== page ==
While comparisons have been drawn between Loyle Carner’s mellow, sample-heavy hip-hop and that of American artists such as J Dilla and Slum Village, his warmth of tone and lyrical directness keeps his sound firmly rooted in the UK. He agrees that American hip-hop has played a key role in his musical upbringing, along with forerunners of the UK scene (Jhest, for example) but admits that essentially he “grew up on grime”. When I ask him where he feels his music sits between the transatlantic traditions he recalls the beginnings of this creative dualism and suggests he’s not too bothered about affiliating himself with any particular scene, “when I was little my mum bought a Skybox and I would constantly flick between MTV Bass and Channel U.” He will have been witness, then, to grime’s slow but steady emergence from the confines of this cult satellite TV channel into the realms of commercial and international recognition. Since Wiley’s 2008 crossover hit ‘Wearing my Rolex’ he, along with Dizzee Rascal, Tinchy Stryder and Boy Better Know, has become a recognizable face to your average Top 40 follower. Last month Drake went so far as to get a BBK tattoo on his shoulder to eternalize his love for the collective, after Skepta’s (absolute banger) ‘That’s not Me’ caught his attention last year. Carner “can’t put his finger” on this sudden frenzy, but suggests that the “raw, honest” nature of grime is “very different to anything that Americans have”, and it was only a matter of time before something so prominent in subculture was going to “bubble over”. This raw honesty is something Carner has translated into his own music. While his lyrics are intelligent and poetic, he isn’t afraid to be brutally direct with his message instead of shrouding it in metaphor. This is especially powerful in ‘BFG’, a track where he dwells on the pain and frustrations of loosing a parent “Everyone says I’m fucking sad/ Course I’m fucking sad/I miss my fucking dad”. I suggest that to obtain success commercially with grime or hip-hop one might be obliged to make creative sacrifices, and try to assimilate a more ‘pop’ sound (alluding to the obvious disparity between the likes of Wiley and Tinchy Stryder’s solo chart hits and the early work of their former collectives Roll Deep and Ruff Sqwad), and he is quick confirm that he’s not interested in any sort of musical compromise. “Nah, none of that. I’m just gonna keep doing what I’m doing and we’ll see.”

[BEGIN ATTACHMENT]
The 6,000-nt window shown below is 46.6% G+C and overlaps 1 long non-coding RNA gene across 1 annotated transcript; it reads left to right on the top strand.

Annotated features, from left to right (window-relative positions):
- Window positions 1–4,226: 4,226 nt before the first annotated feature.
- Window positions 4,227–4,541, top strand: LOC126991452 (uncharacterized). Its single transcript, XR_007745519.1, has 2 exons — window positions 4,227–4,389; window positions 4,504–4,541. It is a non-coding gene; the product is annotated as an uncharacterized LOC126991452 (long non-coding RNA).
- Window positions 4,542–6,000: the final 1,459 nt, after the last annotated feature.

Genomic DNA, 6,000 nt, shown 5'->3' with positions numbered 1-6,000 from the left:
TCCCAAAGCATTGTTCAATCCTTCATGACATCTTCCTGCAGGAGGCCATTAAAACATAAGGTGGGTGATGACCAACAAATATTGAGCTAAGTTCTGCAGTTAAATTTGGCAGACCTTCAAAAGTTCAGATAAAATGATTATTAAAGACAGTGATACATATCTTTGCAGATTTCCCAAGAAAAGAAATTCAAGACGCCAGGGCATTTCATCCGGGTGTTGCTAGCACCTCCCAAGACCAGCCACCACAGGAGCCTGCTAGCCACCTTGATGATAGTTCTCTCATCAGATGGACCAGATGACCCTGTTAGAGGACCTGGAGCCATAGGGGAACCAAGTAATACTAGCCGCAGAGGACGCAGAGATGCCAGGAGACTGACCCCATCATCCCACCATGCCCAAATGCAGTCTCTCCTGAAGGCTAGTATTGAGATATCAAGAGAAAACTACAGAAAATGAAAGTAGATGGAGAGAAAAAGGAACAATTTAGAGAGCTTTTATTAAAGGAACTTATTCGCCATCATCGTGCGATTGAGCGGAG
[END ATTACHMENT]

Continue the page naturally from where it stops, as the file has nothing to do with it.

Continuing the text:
Carner’s fellow Brit School alumna Adele is currently number 1 in the UK charts with ‘Hello’, a big ol’ ballad belter in which Adele almost parodies herself in her reluctance to diverge from her 100%-success-rate hit-making formula. Snide jibes aside; I really am perpetually frustrated with the repetitiveness of the British music charts, and the unwillingness of consumers to invest in new music. Carner, far less cynical than I, argues people are still buying Adele’s music because “she does it so well. She’s heartbroken all the time. It’s so familiar and relatable.” Indeed, Adele’s exploitation of such commonly applicable themes is bound to tug on heartstrings, but I can’t help but feel that Carner’s intensely personal lyrics are relatable in a much more poignant way; engaging in subjects that might be unfamiliar to the listener, but writing with such bold honesty that we are absorbed in their nostalgia and given space to reflect. This is why, despite conceding that his sound is inextricably entwined with South London (even tenderly immortalising his grandparent’s home in ‘Tierney Terrace’) and that place is “pivotal” to his work, Carner is hopeful that his music can translate and be universally appreciated “I get messages from people in America and Australia. I haven’t done any shows there yet but wherever I’ve been so far it always goes down well.” Understandably, as many of the tracks draw on very recent, painful experiences, they can be “exhausting and emotionally demanding” to perform live, but Carner fearlessly refuses to take the emotion out of the performance “some nights I can get really caught up in it, especially if my mum is there… but that makes it more special.”
When I ask him if he thinks there is a sound to define our generation, he settles on “melancholy… coz of the greyness. The life of an average student – the amount of work you have to do to achieve not much”. This pensiveness could be interpreted as gloom, and considering Carner’s experiences and the reflectiveness of his music one could be forgiven for attributing him this disposition. But, like his music, Carner doesn’t really fit into just one box. And the overarching impression I get from our chat is of an artist who is positive (the delight in his voice is clear when he describes writing and recording ‘Guts’ with “idol” Kate Tempest, who has now become “a good friend…which is weird”), productive and even more excited than the rest of us for what’s to come.
Loyle Carner plays Headrow House on Thursday 12th November